With electronic payment options like Google Wallet and PayPal growing in popularity, more consumers are storing money in those accounts. What those consumers might not have realized is that those funds, unlike if they were kept in a bank, were not FDIC insured. Recently, however, Google announced that money in Google Wallet accounts will now be FDIC insured.
What does it mean to be FDIC insured? The Federal Deposit Insurance Corporation was founded during the Great Depression and insures savings and deposits at banks up to $250,000. This is great for average folks, because banks don’t have a perfect record of keeping money safe.
Now, the same goes for savings and deposits in Google Wallet accounts. More accurately, Google Wallet itself is now holding those funds in FDIC-insured banks, according to a Google Wallet spokesperson. But either way, the direct effect on users is the same.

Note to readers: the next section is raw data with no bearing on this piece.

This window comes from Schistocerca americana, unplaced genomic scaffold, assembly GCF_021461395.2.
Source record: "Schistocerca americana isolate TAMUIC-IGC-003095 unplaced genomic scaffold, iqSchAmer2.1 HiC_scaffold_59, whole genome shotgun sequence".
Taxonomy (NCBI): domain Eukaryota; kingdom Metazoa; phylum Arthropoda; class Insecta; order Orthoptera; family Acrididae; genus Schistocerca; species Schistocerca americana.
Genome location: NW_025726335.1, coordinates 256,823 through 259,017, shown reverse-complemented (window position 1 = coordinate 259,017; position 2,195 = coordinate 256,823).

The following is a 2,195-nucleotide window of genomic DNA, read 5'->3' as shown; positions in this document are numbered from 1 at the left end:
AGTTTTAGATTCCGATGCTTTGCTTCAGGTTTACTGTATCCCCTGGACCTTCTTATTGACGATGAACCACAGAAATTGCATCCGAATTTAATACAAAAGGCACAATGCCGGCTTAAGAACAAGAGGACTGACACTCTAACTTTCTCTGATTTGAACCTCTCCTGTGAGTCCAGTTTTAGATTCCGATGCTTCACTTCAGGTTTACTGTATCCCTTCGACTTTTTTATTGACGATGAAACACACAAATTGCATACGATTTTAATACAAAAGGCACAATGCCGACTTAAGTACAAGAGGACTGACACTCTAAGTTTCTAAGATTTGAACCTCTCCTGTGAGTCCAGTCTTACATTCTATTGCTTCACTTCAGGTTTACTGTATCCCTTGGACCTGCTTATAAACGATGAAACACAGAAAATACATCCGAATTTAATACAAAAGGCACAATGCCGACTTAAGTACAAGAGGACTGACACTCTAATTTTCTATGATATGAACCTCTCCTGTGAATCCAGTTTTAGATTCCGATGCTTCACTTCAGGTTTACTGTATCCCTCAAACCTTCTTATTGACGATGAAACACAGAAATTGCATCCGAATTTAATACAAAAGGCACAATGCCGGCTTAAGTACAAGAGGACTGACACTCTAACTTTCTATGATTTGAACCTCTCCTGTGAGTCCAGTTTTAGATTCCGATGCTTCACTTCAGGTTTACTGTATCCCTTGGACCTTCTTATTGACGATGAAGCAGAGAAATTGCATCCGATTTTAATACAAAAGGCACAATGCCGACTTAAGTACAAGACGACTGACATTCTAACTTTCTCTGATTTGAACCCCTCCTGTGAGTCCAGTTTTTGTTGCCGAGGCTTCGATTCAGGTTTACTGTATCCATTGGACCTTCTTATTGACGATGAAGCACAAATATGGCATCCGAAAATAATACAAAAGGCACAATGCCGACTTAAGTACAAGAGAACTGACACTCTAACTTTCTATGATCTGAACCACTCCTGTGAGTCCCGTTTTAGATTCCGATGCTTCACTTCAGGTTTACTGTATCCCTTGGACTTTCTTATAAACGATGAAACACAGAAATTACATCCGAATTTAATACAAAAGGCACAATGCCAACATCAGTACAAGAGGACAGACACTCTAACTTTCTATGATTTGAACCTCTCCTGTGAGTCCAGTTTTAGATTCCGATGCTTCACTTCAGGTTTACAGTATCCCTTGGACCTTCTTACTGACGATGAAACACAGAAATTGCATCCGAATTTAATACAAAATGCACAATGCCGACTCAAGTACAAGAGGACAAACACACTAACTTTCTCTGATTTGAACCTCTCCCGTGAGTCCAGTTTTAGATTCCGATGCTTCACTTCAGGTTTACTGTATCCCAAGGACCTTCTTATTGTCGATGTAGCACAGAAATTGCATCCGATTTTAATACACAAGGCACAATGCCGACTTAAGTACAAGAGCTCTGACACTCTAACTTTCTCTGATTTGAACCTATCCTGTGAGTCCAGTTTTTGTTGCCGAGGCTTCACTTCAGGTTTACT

While most users might not even notice this perk (and hopefully they’ll never need to use it), it’s nice to have some added peace of mind. While Google Wallet is intended as a system for transferring money between users and not storing it, money can be left in a Wallet Balance in between transactions.
PayPal and other apps like Venmo do not store user funds in FDIC-insured institutions, and don’t publicly specify where they do store the money. As long as users simply transfer money rather than storing it with these apps, they should be fine.
Beyond benefits to the consumer, news of Google Wallet’s FDIC insurance is evidence of increasing industry acceptance for electronic and mobile systems. Google Wallet is no longer a novelty, but a well-established member of the payments industry. Consumers can expect continual improvements in safety and security as the mobile payments industry progresses.
Be sure to continue following PayProTec for coverage of similar developments. We’ll make sure you stay current with mobile payments industry news.